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Transcript: Acting Maritime Administrator Lucinda Lessley 2021 Keel Laying Milestone Event

Friday, December 10, 2021

On behalf of the Maritime Administration, Transportation Secretary Pete Buttigieg, and the Biden-Harris Administration, I am extraordinarily pleased to join this historic event. 

I also want to thank all of you for joining us today as we witness history happening again in Philadelphia—here in this historic shipyard—as we take a critical step that will help build the future of our Nation’s merchant marine. 

I also want to thank Rep. Mary Gay Scanlon for honoring us with her presence today and for all of her incredible work in the Congress in support of this effort.

I also thank, the State Maritime Academies for helping us define requirements and for having confidence that MARAD could do this.  We are honored to have several of our State Maritime Academy Presidents here with us today, including of course Admiral Mike Alfultis (SUNY Maritime College), as well as Admiral Fran McDonald (Mass Maritime), Admiral Mike Fossum (Texas A&M Maritime), and Admiral Tom Cropper (Cal Maritime).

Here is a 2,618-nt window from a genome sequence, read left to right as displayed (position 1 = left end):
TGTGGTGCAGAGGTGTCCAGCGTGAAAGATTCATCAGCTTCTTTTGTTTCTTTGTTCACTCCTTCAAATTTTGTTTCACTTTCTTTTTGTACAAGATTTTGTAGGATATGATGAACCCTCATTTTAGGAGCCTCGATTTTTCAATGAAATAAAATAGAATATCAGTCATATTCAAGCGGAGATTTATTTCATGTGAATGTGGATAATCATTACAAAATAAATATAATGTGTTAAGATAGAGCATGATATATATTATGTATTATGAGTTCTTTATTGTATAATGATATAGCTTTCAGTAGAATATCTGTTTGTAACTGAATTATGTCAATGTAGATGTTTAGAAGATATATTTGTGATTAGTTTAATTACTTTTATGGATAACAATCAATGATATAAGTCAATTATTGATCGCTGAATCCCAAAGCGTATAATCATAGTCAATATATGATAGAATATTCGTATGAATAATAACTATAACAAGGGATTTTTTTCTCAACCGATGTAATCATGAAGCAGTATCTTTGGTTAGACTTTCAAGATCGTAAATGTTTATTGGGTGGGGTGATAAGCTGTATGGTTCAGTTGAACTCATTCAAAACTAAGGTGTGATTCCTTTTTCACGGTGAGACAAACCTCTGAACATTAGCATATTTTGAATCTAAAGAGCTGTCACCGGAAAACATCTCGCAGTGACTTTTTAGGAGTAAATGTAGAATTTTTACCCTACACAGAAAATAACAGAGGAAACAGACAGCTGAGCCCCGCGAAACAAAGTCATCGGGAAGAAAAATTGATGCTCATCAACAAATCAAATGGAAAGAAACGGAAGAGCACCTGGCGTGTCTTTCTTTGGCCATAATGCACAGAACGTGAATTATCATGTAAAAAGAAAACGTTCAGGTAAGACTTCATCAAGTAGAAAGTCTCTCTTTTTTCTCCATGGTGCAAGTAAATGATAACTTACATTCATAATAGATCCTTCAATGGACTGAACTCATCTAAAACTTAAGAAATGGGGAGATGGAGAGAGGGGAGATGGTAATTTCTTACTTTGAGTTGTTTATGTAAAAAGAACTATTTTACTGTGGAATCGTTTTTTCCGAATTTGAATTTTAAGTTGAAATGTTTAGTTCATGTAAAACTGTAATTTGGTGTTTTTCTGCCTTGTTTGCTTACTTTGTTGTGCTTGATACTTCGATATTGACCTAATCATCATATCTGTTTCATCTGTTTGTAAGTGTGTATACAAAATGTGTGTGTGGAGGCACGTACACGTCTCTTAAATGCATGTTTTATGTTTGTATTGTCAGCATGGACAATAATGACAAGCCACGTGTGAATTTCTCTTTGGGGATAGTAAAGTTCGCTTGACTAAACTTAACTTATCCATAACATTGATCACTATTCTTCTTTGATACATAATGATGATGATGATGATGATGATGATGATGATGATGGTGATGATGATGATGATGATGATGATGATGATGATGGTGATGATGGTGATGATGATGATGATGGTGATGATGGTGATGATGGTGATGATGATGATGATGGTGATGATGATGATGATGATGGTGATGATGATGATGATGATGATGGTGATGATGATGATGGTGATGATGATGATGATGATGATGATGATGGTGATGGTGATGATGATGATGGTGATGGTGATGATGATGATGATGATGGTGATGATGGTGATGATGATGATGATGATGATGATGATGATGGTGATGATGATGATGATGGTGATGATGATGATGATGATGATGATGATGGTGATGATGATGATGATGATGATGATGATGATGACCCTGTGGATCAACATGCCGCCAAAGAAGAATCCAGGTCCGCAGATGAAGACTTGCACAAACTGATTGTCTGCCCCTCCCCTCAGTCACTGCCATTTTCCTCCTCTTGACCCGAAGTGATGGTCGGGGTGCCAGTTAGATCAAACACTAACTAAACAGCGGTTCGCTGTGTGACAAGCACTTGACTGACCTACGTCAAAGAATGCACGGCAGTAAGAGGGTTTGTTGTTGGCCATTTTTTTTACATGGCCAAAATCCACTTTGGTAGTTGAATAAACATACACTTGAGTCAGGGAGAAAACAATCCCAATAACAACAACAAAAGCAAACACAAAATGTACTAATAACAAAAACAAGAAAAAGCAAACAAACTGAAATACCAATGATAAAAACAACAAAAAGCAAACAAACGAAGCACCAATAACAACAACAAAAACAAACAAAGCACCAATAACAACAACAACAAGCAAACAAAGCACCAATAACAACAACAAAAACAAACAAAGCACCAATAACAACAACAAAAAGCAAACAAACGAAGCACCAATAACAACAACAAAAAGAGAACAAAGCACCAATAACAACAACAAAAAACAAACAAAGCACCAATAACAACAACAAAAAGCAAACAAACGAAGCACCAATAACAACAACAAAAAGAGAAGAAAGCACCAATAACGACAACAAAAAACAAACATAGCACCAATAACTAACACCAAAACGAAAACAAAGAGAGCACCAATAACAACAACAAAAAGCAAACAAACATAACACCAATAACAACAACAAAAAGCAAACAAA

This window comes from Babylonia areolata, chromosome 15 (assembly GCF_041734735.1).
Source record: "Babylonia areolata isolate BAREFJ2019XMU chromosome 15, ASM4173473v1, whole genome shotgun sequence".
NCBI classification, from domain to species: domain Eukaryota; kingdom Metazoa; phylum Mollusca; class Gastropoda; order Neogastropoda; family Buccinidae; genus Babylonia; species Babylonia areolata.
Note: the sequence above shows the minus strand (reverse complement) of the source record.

I also thank Herbert Engineering and the Volpe National Transportation Systems Center, which supported early, critical design and business case assessment work to confirm the long-term viability of building these ships; MARAD’s contracted Vessel Construction Manager, TOTE Services, led by President (and retired Coast Guard Captain) Jeff Dixon; and Philly Shipyard, including President Steinar Nerbovik.

Further, I want to acknowledge those in attendance today who have also stood the watch at MARAD, including former Administrators Mark Buzby and Chip Jaenichen, as well as former Deputy Administrator Dick Balzano. They have had the helm for key portions of the voyage that brought us here today, and I thank them for their leadership.  

Let me also say how incredibly proud I am of the MARAD team members who have worked on this program for many years.  They have done all the heavy lifting, managing the details, and creating and following the processes that have enabled the National Security Multi-Mission Vessel, or NSMV, to become reality. Many of them are here today, many of them are watching. Thank you so much.